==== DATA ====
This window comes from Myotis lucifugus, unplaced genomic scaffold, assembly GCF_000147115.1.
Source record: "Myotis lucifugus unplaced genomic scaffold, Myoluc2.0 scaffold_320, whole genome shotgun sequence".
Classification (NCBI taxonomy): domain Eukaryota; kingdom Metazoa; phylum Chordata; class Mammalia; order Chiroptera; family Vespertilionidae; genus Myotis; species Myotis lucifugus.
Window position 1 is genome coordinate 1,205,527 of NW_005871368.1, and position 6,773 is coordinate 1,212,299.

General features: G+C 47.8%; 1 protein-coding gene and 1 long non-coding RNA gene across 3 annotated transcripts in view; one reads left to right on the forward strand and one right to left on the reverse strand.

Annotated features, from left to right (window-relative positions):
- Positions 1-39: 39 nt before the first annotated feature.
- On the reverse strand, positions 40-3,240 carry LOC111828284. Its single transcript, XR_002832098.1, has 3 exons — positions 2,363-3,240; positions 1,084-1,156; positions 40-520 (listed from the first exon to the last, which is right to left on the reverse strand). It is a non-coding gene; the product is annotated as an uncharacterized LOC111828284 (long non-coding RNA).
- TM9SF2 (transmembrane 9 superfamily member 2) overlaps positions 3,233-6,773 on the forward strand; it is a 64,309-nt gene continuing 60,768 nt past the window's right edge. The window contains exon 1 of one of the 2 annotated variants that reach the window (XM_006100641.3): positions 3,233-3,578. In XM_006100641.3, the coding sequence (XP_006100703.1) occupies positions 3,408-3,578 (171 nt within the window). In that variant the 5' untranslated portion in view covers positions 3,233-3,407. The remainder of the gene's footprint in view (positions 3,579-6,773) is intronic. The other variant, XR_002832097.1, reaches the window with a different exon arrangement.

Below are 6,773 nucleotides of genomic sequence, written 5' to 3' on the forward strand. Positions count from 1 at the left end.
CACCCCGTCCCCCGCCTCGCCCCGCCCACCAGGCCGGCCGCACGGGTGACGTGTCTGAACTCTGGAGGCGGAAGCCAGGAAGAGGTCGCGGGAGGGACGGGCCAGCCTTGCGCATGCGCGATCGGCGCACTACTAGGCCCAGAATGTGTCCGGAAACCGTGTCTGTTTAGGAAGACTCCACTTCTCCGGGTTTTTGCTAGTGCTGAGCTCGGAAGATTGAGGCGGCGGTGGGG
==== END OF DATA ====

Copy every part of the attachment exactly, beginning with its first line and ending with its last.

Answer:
This window comes from Myotis lucifugus, unplaced genomic scaffold, assembly GCF_000147115.1.
Source record: "Myotis lucifugus unplaced genomic scaffold, Myoluc2.0 scaffold_320, whole genome shotgun sequence".
Classification (NCBI taxonomy): domain Eukaryota; kingdom Metazoa; phylum Chordata; class Mammalia; order Chiroptera; family Vespertilionidae; genus Myotis; species Myotis lucifugus.
Window position 1 is genome coordinate 1,205,527 of NW_005871368.1, and position 6,773 is coordinate 1,212,299.

General features: G+C 47.8%; 1 protein-coding gene and 1 long non-coding RNA gene across 3 annotated transcripts in view; one reads left to right on the forward strand and one right to left on the reverse strand.

Annotated features, from left to right (window-relative positions):
- Positions 1-39: 39 nt before the first annotated feature.
- On the reverse strand, positions 40-3,240 carry LOC111828284. Its single transcript, XR_002832098.1, has 3 exons — positions 2,363-3,240; positions 1,084-1,156; positions 40-520 (listed from the first exon to the last, which is right to left on the reverse strand). It is a non-coding gene; the product is annotated as an uncharacterized LOC111828284 (long non-coding RNA).
- TM9SF2 (transmembrane 9 superfamily member 2) overlaps positions 3,233-6,773 on the forward strand; it is a 64,309-nt gene continuing 60,768 nt past the window's right edge. The window contains exon 1 of one of the 2 annotated variants that reach the window (XM_006100641.3): positions 3,233-3,578. In XM_006100641.3, the coding sequence (XP_006100703.1) occupies positions 3,408-3,578 (171 nt within the window). In that variant the 5' untranslated portion in view covers positions 3,233-3,407. The remainder of the gene's footprint in view (positions 3,579-6,773) is intronic. The other variant, XR_002832097.1, reaches the window with a different exon arrangement.

Below are 6,773 nucleotides of genomic sequence, written 5' to 3' on the forward strand. Positions count from 1 at the left end.
CACCCCGTCCCCCGCCTCGCCCCGCCCACCAGGCCGGCCGCACGGGTGACGTGTCTGAACTCTGGAGGCGGAAGCCAGGAAGAGGTCGCGGGAGGGACGGGCCAGCCTTGCGCATGCGCGATCGGCGCACTACTAGGCCCAGAATGTGTCCGGAAACCGTGTCTGTTTAGGAAGACTCCACTTCTCCGGGTTTTTGCTAGTGCTGAGCTCGGAAGATTGAGGCGGCGGTGGGG